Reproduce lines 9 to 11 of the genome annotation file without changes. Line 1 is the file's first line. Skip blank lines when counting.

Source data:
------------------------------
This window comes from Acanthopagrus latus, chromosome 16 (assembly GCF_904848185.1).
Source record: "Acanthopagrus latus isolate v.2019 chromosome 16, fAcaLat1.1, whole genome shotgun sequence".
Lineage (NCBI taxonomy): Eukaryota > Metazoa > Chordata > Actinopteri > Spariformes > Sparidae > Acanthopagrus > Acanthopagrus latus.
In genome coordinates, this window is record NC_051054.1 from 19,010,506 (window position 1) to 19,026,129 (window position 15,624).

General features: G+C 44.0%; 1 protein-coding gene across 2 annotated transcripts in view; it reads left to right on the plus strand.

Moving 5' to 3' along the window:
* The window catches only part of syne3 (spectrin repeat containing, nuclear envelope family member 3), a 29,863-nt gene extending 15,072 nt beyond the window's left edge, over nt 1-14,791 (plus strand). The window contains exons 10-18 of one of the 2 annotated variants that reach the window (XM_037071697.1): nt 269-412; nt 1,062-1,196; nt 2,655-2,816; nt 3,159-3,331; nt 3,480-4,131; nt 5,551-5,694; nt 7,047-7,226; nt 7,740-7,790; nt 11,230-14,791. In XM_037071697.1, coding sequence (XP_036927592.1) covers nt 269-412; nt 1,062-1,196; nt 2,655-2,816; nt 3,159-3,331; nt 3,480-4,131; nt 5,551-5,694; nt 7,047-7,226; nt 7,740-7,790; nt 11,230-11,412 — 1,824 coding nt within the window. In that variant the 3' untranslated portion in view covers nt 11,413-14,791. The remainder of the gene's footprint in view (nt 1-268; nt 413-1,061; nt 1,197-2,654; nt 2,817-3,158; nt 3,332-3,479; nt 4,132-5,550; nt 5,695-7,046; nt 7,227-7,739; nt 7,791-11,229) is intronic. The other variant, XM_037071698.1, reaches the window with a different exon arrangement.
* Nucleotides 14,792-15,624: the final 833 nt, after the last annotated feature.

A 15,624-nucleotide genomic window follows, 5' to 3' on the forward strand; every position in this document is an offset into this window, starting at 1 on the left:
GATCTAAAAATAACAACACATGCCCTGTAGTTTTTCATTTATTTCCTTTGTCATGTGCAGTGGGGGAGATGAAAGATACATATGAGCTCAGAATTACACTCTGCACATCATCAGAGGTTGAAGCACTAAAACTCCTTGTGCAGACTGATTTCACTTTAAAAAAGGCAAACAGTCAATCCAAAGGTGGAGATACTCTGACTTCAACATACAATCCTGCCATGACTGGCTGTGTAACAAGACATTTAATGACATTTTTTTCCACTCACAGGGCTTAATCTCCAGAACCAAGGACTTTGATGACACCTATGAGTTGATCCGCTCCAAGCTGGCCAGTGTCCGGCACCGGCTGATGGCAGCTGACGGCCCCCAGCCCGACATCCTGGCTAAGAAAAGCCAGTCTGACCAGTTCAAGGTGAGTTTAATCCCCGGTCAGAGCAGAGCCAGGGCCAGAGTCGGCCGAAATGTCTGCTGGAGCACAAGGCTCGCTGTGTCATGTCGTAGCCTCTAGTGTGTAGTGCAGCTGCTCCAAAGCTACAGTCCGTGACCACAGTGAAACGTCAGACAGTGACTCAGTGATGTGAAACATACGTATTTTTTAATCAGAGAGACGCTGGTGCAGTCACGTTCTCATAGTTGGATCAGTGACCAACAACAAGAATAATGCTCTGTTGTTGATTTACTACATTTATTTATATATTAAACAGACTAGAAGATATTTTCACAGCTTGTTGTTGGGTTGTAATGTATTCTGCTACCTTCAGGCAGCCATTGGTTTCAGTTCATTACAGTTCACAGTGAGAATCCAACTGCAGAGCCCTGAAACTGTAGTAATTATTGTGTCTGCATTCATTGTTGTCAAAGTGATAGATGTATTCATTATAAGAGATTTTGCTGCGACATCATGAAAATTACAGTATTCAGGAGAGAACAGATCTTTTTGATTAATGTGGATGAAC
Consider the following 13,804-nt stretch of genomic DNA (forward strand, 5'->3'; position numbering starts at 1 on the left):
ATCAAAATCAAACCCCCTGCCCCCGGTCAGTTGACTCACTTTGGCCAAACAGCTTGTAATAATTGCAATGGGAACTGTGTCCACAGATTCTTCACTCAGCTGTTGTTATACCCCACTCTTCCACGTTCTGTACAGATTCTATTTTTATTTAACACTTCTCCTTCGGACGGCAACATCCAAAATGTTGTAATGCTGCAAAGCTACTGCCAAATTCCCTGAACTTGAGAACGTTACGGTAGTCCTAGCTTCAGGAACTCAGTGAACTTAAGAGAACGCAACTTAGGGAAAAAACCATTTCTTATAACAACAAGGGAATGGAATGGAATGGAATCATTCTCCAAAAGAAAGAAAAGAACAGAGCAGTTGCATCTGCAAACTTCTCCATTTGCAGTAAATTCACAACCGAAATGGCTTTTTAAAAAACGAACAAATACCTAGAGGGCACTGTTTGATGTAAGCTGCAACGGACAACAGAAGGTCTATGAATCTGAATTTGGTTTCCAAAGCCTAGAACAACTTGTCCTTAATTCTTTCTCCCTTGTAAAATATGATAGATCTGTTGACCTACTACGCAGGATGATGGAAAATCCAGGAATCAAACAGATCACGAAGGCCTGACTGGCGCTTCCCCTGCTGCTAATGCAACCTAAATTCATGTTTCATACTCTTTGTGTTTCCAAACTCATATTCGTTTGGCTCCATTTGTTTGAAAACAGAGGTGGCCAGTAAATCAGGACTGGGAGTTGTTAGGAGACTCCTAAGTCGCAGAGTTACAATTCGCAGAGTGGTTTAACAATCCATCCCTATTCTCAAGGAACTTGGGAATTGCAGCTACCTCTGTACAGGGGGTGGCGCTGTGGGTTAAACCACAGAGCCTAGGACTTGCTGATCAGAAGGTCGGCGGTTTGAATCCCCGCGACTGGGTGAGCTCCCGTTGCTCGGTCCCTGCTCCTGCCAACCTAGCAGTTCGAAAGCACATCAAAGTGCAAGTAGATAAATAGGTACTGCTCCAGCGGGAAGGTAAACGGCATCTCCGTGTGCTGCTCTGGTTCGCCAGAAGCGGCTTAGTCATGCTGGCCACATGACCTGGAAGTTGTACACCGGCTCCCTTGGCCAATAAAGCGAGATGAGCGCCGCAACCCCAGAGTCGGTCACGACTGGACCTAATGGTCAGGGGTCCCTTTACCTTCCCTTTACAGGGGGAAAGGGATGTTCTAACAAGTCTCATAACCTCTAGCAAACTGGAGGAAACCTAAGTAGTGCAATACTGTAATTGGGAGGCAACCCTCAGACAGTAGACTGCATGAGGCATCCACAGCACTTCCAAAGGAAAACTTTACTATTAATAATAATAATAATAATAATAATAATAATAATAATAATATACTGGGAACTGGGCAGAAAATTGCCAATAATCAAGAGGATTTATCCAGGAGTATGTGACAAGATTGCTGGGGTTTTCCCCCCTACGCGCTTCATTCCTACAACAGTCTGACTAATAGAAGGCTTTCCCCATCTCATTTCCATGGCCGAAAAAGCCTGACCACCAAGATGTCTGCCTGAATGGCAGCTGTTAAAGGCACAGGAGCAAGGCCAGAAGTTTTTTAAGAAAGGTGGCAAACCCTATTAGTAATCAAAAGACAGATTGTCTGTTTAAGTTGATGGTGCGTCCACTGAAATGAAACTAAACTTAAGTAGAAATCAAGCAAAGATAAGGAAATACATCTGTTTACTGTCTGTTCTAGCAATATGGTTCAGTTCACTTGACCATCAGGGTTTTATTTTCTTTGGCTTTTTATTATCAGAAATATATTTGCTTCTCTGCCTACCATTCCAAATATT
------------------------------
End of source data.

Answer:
A 15,624-nucleotide genomic window follows, 5' to 3' on the forward strand; every position in this document is an offset into this window, starting at 1 on the left:
GATCTAAAAATAACAACACATGCCCTGTAGTTTTTCATTTATTTCCTTTGTCATGTGCAGTGGGGGAGATGAAAGATACATATGAGCTCAGAATTACACTCTGCACATCATCAGAGGTTGAAGCACTAAAACTCCTTGTGCAGACTGATTTCACTTTAAAAAAGGCAAACAGTCAATCCAAAGGTGGAGATACTCTGACTTCAACATACAATCCTGCCATGACTGGCTGTGTAACAAGACATTTAATGACATTTTTTTCCACTCACAGGGCTTAATCTCCAGAACCAAGGACTTTGATGACACCTATGAGTTGATCCGCTCCAAGCTGGCCAGTGTCCGGCACCGGCTGATGGCAGCTGACGGCCCCCAGCCCGACATCCTGGCTAAGAAAAGCCAGTCTGACCAGTTCAAGGTGAGTTTAATCCCCGGTCAGAGCAGAGCCAGGGCCAGAGTCGGCCGAAATGTCTGCTGGAGCACAAGGCTCGCTGTGTCATGTCGTAGCCTCTAGTGTGTAGTGCAGCTGCTCCAAAGCTACAGTCCGTGACCACAGTGAAACGTCAGACAGTGACTCAGTGATGTGAAACATACGTATTTTTTAATCAGAGAGACGCTGGTGCAGTCACGTTCTCATAGTTGGATCAGTGACCAACAACAAGAATAATGCTCTGTTGTTGATTTACTACATTTATTTATATATTAAACAGACTAGAAGATATTTTCACAGCTTGTTGTTGGGTTGTAATGTATTCTGCTACCTTCAGGCAGCCATTGGTTTCAGTTCATTACAGTTCACAGTGAGAATCCAACTGCAGAGCCCTGAAACTGTAGTAATTATTGTGTCTGCATTCATTGTTGTCAAAGTGATAGATGTATTCATTATAAGAGATTTTGCTGCGACATCATGAAAATTACAGTATTCAGGAGAGAACAGATCTTTTTGATTAATGTGGATGAAC
Consider the following 13,804-nt stretch of genomic DNA (forward strand, 5'->3'; position numbering starts at 1 on the left):